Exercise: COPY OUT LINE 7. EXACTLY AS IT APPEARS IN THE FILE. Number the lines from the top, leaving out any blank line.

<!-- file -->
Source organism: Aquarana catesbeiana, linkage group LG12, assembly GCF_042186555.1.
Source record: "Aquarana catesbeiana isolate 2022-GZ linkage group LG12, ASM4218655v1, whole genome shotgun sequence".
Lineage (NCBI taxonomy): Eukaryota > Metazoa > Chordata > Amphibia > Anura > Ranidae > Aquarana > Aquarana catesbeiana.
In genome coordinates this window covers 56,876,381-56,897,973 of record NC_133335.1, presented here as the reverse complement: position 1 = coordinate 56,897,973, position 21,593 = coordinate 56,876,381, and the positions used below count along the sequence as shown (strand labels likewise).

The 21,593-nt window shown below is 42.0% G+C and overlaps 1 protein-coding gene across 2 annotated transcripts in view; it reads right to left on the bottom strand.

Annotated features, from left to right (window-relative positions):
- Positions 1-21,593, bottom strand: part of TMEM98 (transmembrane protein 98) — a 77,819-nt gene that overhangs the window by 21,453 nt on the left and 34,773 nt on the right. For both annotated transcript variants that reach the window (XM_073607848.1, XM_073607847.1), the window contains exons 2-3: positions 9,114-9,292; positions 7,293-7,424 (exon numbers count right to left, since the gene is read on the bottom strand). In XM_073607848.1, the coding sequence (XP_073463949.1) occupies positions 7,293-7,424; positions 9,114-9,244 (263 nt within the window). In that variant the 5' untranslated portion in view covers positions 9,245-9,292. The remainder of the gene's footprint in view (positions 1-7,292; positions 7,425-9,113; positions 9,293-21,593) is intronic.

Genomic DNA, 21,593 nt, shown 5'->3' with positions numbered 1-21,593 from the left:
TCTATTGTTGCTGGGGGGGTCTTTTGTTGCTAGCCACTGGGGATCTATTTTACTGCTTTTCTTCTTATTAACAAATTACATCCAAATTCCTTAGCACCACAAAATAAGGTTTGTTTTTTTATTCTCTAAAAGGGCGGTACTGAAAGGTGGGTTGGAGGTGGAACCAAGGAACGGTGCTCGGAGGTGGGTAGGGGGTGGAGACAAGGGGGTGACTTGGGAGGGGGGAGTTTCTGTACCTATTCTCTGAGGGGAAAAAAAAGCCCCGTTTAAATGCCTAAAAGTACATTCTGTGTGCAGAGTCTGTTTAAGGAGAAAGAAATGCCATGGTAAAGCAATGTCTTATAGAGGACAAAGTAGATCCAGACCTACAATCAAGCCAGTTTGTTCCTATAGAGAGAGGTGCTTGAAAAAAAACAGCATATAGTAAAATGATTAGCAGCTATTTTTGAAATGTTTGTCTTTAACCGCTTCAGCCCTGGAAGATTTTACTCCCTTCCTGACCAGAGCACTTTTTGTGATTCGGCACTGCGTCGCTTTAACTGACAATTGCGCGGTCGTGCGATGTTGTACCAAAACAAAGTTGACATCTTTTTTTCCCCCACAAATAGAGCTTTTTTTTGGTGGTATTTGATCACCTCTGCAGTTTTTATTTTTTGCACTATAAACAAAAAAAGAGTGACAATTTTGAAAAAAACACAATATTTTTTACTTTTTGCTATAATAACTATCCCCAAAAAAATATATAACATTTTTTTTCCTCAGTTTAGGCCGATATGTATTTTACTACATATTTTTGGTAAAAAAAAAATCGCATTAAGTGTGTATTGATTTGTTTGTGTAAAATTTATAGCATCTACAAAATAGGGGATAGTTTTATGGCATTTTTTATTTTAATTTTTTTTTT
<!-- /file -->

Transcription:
- Positions 1-21,593, bottom strand: part of TMEM98 (transmembrane protein 98) — a 77,819-nt gene that overhangs the window by 21,453 nt on the left and 34,773 nt on the right. For both annotated transcript variants that reach the window (XM_073607848.1, XM_073607847.1), the window contains exons 2-3: positions 9,114-9,292; positions 7,293-7,424 (exon numbers count right to left, since the gene is read on the bottom strand). In XM_073607848.1, the coding sequence (XP_073463949.1) occupies positions 7,293-7,424; positions 9,114-9,244 (263 nt within the window). In that variant the 5' untranslated portion in view covers positions 9,245-9,292. The remainder of the gene's footprint in view (positions 1-7,292; positions 7,425-9,113; positions 9,293-21,593) is intronic.